finance

Why is it, in 2016, women still think marrying rich is a suitable life plan?

I was at dinner last night with a group of uni friends. We religiously ‘do’ dinner once a month to catch up and share some banter over a few wines. At the moment we’re experiencing a lot of firsts. We’ve been out of uni for a year and we’re all beginning to find our first jobs, first salary, first glimpses into the ‘real world’.

We were discussing our careers, what we wanted to do with our careers, when one of them said something that made the table go silent.

“I’m only planning on working ‘til I’m thirty,” my friend who’s smart, charismatic and loves to watch re-runs of The West Wing said. “I’ll marry rich and become a stay-at-home mum.”

What shocked us was not her desire to become a stay-at-home mum, all the women at the table have discussed being a mum somewhere along the line and how we could balance this with a career and also being able to take time off, it was that my friend had decided, already, she was going to marry rich and this would be her only source of financial income.

She had decided, already, she was going to marry rich and this would be her only source of financial income. Image: iStock.

Gen Y’s get a lot of flak about being the ‘me’ generation. Yes, we can be selfish and desperate to take everything the world has to offer. We also have the largest rate of unemployment for university graduates in history and will be lucky if we can ever afford our own home, yet, what we do have are opportunities, especially for women. More than ever, women have the freedom to pick a career of their choice and pursue it. Our grandmothers didn’t have this luxury. They were generally pigeonholed into being either a teacher, nurse or secretary.

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Then why is it, in a culture filled with opportunities, do women aspire to marry a rich man?

In a way it feels rather archaic, relying on a man to support you financially. Let's have a look at the hypothetical's. What if said man, somewhere down the track turns out to be an asshole and leaves you for someone else? What if he suddenly passes away and you're left with teenagers to support and no income of your own (and he's secretly blown his wealth on online gambling)? What if the marriage lasts 72 days and you're left with nothing? What then?

Yes, Mariah Carey is marrying rich, but she is a multi-millionaire herself. Image: Getty.

Beyonce (and the rest of Destiny's Child) made a valid point in 2000, "Pay my own fun and I pay my own bills, always 50/50 in relationships." Yes, this point was made in a song, but 'Independant women' is still as relevant today as it was then. If, when looking for someone to spend the rest of our life with our main priority is how much money they earn, then we are setting ourselves up to be miserable.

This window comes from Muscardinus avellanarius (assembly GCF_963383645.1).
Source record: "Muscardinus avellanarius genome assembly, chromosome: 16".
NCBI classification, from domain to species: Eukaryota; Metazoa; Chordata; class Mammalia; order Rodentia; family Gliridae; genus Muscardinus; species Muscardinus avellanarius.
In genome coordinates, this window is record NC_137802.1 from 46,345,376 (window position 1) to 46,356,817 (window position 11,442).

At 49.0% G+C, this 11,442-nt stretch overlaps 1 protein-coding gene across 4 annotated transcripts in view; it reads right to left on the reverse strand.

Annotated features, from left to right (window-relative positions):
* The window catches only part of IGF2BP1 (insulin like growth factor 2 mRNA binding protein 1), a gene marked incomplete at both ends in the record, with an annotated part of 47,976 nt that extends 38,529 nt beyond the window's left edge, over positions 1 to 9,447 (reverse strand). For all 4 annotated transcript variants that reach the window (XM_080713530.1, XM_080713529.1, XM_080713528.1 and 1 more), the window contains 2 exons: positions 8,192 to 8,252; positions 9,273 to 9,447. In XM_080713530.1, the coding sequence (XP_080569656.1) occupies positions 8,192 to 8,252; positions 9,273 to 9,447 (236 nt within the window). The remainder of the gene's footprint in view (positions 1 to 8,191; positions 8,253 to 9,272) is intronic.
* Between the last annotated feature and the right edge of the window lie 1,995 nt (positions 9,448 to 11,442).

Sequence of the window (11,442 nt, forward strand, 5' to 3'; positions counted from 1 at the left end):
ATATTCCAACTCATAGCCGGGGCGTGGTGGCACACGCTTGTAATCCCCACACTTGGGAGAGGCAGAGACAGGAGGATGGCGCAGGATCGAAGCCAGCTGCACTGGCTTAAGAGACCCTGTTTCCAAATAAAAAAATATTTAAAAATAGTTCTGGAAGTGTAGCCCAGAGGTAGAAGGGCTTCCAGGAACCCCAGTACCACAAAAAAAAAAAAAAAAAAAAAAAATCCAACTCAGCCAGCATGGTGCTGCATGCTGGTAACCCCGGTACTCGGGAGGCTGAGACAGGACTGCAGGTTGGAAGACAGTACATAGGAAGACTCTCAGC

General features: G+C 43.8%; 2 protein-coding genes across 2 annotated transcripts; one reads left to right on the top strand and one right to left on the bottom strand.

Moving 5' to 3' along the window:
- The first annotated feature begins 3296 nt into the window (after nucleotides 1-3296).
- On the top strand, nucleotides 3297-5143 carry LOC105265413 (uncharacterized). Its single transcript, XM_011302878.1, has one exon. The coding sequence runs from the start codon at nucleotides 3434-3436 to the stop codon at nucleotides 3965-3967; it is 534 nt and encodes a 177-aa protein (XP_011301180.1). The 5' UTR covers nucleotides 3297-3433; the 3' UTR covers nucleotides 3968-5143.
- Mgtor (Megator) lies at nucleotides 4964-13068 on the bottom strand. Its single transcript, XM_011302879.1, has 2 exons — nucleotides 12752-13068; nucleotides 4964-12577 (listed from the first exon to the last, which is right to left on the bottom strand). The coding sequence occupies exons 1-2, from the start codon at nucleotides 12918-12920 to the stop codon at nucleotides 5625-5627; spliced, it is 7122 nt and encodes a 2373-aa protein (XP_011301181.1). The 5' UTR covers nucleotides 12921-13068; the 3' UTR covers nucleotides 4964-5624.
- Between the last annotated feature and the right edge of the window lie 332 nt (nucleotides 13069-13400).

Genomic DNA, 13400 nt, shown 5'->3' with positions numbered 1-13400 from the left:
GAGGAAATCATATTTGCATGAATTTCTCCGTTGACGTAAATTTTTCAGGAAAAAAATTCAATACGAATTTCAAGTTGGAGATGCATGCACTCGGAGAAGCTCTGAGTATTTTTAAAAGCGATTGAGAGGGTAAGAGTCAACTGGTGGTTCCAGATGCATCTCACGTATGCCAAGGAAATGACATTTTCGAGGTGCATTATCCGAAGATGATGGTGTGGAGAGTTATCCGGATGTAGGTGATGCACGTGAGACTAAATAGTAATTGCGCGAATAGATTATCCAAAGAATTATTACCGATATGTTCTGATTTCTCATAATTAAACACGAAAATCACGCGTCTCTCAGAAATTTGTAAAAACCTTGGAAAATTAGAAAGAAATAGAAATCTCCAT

Case in point, a friend's friend was a model in her 20's married rich and they settled in a lovely multi-million dollar house. They had kids, the marriage broke down, her mental health broke down with it and now the husband has claimed full custody of the kids. She never had any financial independence, her role was tied up entirely within the home and for the first few years a credit card with no limit was fantastic. Until he started cheating on her. Until he started using his knowledge of the financial world to ensure he ended up with the lion's share of their assets and savings. Until he started playing mind games with her. Until she broke down. Now, she has moved back into her parents home with no children and has no inkling of a financial income.

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This is not an isolated case. Take the former financial columnist who was 'left on the brink of homelessness' after losing a court battle to get more money from the man she divorced over 20 years ago. Or the woman who told This is Money she was "pretty much left with the clothes she was standing in". Or the one in three women who are unable to make any further savings after splitting.

You cannot rely on a man for financial income. Image: iStock.

In 2012 the Australian Institute of Family Studies (AIFS) found "divorced women with dependent children find it much harder to recover their income after divorce. And unless they find a new man and re-partner, the financial hit can last well into later life," the Sydney Morning Herald reported.

But that's the whole point, women cannot rely on a man's income to finance their life. They need an income, or even just a savings account of their own for if and, probably, when times get tough.

As my co-worker said, 'A man is not a plan'.

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